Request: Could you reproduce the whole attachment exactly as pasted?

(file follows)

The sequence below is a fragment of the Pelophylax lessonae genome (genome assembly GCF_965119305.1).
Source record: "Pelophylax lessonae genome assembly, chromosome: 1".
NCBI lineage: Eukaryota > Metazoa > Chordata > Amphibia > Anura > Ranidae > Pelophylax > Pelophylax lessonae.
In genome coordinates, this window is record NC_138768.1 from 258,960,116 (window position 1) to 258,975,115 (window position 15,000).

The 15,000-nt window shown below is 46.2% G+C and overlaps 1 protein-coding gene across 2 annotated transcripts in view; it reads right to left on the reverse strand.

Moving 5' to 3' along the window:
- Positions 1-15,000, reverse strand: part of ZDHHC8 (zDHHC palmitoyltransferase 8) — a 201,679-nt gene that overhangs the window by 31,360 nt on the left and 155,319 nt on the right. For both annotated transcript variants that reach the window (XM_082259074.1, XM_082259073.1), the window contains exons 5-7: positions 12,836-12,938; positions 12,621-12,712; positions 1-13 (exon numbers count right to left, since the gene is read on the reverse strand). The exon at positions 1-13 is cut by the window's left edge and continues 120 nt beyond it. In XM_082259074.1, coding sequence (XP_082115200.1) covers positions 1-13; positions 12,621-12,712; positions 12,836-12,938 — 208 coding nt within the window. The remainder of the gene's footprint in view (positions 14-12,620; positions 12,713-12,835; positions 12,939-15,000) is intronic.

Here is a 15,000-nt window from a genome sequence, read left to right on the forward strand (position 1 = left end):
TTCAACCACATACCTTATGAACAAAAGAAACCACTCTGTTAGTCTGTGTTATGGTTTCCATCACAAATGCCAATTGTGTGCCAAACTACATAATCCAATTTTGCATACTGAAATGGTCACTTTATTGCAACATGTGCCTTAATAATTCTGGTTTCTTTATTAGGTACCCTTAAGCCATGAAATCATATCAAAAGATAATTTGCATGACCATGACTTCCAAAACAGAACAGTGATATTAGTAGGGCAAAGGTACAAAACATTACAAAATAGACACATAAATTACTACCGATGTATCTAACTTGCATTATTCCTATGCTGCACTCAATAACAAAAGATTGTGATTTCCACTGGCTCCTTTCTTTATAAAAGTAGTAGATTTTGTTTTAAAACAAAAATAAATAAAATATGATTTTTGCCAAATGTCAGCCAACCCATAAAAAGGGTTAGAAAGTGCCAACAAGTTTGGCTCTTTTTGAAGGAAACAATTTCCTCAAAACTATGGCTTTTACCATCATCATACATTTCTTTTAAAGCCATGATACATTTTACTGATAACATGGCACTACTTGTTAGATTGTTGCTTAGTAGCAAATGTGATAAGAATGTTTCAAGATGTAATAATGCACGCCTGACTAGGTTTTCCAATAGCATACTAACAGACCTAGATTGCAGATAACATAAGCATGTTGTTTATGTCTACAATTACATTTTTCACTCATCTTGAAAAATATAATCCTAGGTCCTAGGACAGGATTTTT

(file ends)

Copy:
The sequence below is a fragment of the Pelophylax lessonae genome (genome assembly GCF_965119305.1).
Source record: "Pelophylax lessonae genome assembly, chromosome: 1".
NCBI lineage: Eukaryota > Metazoa > Chordata > Amphibia > Anura > Ranidae > Pelophylax > Pelophylax lessonae.
In genome coordinates, this window is record NC_138768.1 from 258,960,116 (window position 1) to 258,975,115 (window position 15,000).

The 15,000-nt window shown below is 46.2% G+C and overlaps 1 protein-coding gene across 2 annotated transcripts in view; it reads right to left on the reverse strand.

Moving 5' to 3' along the window:
- Positions 1-15,000, reverse strand: part of ZDHHC8 (zDHHC palmitoyltransferase 8) — a 201,679-nt gene that overhangs the window by 31,360 nt on the left and 155,319 nt on the right. For both annotated transcript variants that reach the window (XM_082259074.1, XM_082259073.1), the window contains exons 5-7: positions 12,836-12,938; positions 12,621-12,712; positions 1-13 (exon numbers count right to left, since the gene is read on the reverse strand). The exon at positions 1-13 is cut by the window's left edge and continues 120 nt beyond it. In XM_082259074.1, coding sequence (XP_082115200.1) covers positions 1-13; positions 12,621-12,712; positions 12,836-12,938 — 208 coding nt within the window. The remainder of the gene's footprint in view (positions 14-12,620; positions 12,713-12,835; positions 12,939-15,000) is intronic.

Here is a 15,000-nt window from a genome sequence, read left to right on the forward strand (position 1 = left end):
TTCAACCACATACCTTATGAACAAAAGAAACCACTCTGTTAGTCTGTGTTATGGTTTCCATCACAAATGCCAATTGTGTGCCAAACTACATAATCCAATTTTGCATACTGAAATGGTCACTTTATTGCAACATGTGCCTTAATAATTCTGGTTTCTTTATTAGGTACCCTTAAGCCATGAAATCATATCAAAAGATAATTTGCATGACCATGACTTCCAAAACAGAACAGTGATATTAGTAGGGCAAAGGTACAAAACATTACAAAATAGACACATAAATTACTACCGATGTATCTAACTTGCATTATTCCTATGCTGCACTCAATAACAAAAGATTGTGATTTCCACTGGCTCCTTTCTTTATAAAAGTAGTAGATTTTGTTTTAAAACAAAAATAAATAAAATATGATTTTTGCCAAATGTCAGCCAACCCATAAAAAGGGTTAGAAAGTGCCAACAAGTTTGGCTCTTTTTGAAGGAAACAATTTCCTCAAAACTATGGCTTTTACCATCATCATACATTTCTTTTAAAGCCATGATACATTTTACTGATAACATGGCACTACTTGTTAGATTGTTGCTTAGTAGCAAATGTGATAAGAATGTTTCAAGATGTAATAATGCACGCCTGACTAGGTTTTCCAATAGCATACTAACAGACCTAGATTGCAGATAACATAAGCATGTTGTTTATGTCTACAATTACATTTTTCACTCATCTTGAAAAATATAATCCTAGGTCCTAGGACAGGATTTTT